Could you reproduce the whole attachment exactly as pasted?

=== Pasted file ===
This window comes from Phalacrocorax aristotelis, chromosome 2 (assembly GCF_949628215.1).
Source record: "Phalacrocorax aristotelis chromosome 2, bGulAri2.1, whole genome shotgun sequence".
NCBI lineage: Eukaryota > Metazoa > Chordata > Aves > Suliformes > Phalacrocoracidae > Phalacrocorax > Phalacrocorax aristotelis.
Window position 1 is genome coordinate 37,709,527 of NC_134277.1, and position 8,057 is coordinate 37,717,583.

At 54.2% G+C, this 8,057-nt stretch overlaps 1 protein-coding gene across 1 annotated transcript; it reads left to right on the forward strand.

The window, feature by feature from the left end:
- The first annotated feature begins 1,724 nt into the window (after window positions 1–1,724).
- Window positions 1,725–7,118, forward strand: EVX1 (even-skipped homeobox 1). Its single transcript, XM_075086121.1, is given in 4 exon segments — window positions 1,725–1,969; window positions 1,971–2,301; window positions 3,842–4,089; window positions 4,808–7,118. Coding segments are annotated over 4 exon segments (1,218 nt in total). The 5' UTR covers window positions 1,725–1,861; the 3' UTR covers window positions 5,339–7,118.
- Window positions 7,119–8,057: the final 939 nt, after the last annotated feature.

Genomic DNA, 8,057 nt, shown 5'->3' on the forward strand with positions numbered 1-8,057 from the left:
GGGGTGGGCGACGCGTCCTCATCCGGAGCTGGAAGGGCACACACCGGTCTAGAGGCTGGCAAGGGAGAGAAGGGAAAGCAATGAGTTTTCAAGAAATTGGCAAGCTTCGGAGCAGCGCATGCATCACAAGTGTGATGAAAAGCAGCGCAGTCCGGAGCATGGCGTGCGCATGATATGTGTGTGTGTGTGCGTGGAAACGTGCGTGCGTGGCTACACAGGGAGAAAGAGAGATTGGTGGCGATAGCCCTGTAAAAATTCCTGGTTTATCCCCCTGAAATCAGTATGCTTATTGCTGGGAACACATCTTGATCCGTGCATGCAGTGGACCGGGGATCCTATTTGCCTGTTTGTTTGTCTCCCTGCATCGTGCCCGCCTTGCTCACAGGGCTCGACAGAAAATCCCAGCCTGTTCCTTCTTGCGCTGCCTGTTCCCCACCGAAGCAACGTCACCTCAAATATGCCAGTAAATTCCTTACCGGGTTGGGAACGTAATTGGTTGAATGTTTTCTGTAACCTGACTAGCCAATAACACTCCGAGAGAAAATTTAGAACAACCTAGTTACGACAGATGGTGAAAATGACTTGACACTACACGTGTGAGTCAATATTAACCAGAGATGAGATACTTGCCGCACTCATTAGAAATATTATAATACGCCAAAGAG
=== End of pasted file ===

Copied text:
This window comes from Phalacrocorax aristotelis, chromosome 2 (assembly GCF_949628215.1).
Source record: "Phalacrocorax aristotelis chromosome 2, bGulAri2.1, whole genome shotgun sequence".
NCBI lineage: Eukaryota > Metazoa > Chordata > Aves > Suliformes > Phalacrocoracidae > Phalacrocorax > Phalacrocorax aristotelis.
Window position 1 is genome coordinate 37,709,527 of NC_134277.1, and position 8,057 is coordinate 37,717,583.

At 54.2% G+C, this 8,057-nt stretch overlaps 1 protein-coding gene across 1 annotated transcript; it reads left to right on the forward strand.

The window, feature by feature from the left end:
- The first annotated feature begins 1,724 nt into the window (after window positions 1–1,724).
- Window positions 1,725–7,118, forward strand: EVX1 (even-skipped homeobox 1). Its single transcript, XM_075086121.1, is given in 4 exon segments — window positions 1,725–1,969; window positions 1,971–2,301; window positions 3,842–4,089; window positions 4,808–7,118. Coding segments are annotated over 4 exon segments (1,218 nt in total). The 5' UTR covers window positions 1,725–1,861; the 3' UTR covers window positions 5,339–7,118.
- Window positions 7,119–8,057: the final 939 nt, after the last annotated feature.

Genomic DNA, 8,057 nt, shown 5'->3' on the forward strand with positions numbered 1-8,057 from the left:
GGGGTGGGCGACGCGTCCTCATCCGGAGCTGGAAGGGCACACACCGGTCTAGAGGCTGGCAAGGGAGAGAAGGGAAAGCAATGAGTTTTCAAGAAATTGGCAAGCTTCGGAGCAGCGCATGCATCACAAGTGTGATGAAAAGCAGCGCAGTCCGGAGCATGGCGTGCGCATGATATGTGTGTGTGTGTGCGTGGAAACGTGCGTGCGTGGCTACACAGGGAGAAAGAGAGATTGGTGGCGATAGCCCTGTAAAAATTCCTGGTTTATCCCCCTGAAATCAGTATGCTTATTGCTGGGAACACATCTTGATCCGTGCATGCAGTGGACCGGGGATCCTATTTGCCTGTTTGTTTGTCTCCCTGCATCGTGCCCGCCTTGCTCACAGGGCTCGACAGAAAATCCCAGCCTGTTCCTTCTTGCGCTGCCTGTTCCCCACCGAAGCAACGTCACCTCAAATATGCCAGTAAATTCCTTACCGGGTTGGGAACGTAATTGGTTGAATGTTTTCTGTAACCTGACTAGCCAATAACACTCCGAGAGAAAATTTAGAACAACCTAGTTACGACAGATGGTGAAAATGACTTGACACTACACGTGTGAGTCAATATTAACCAGAGATGAGATACTTGCCGCACTCATTAGAAATATTATAATACGCCAAAGAG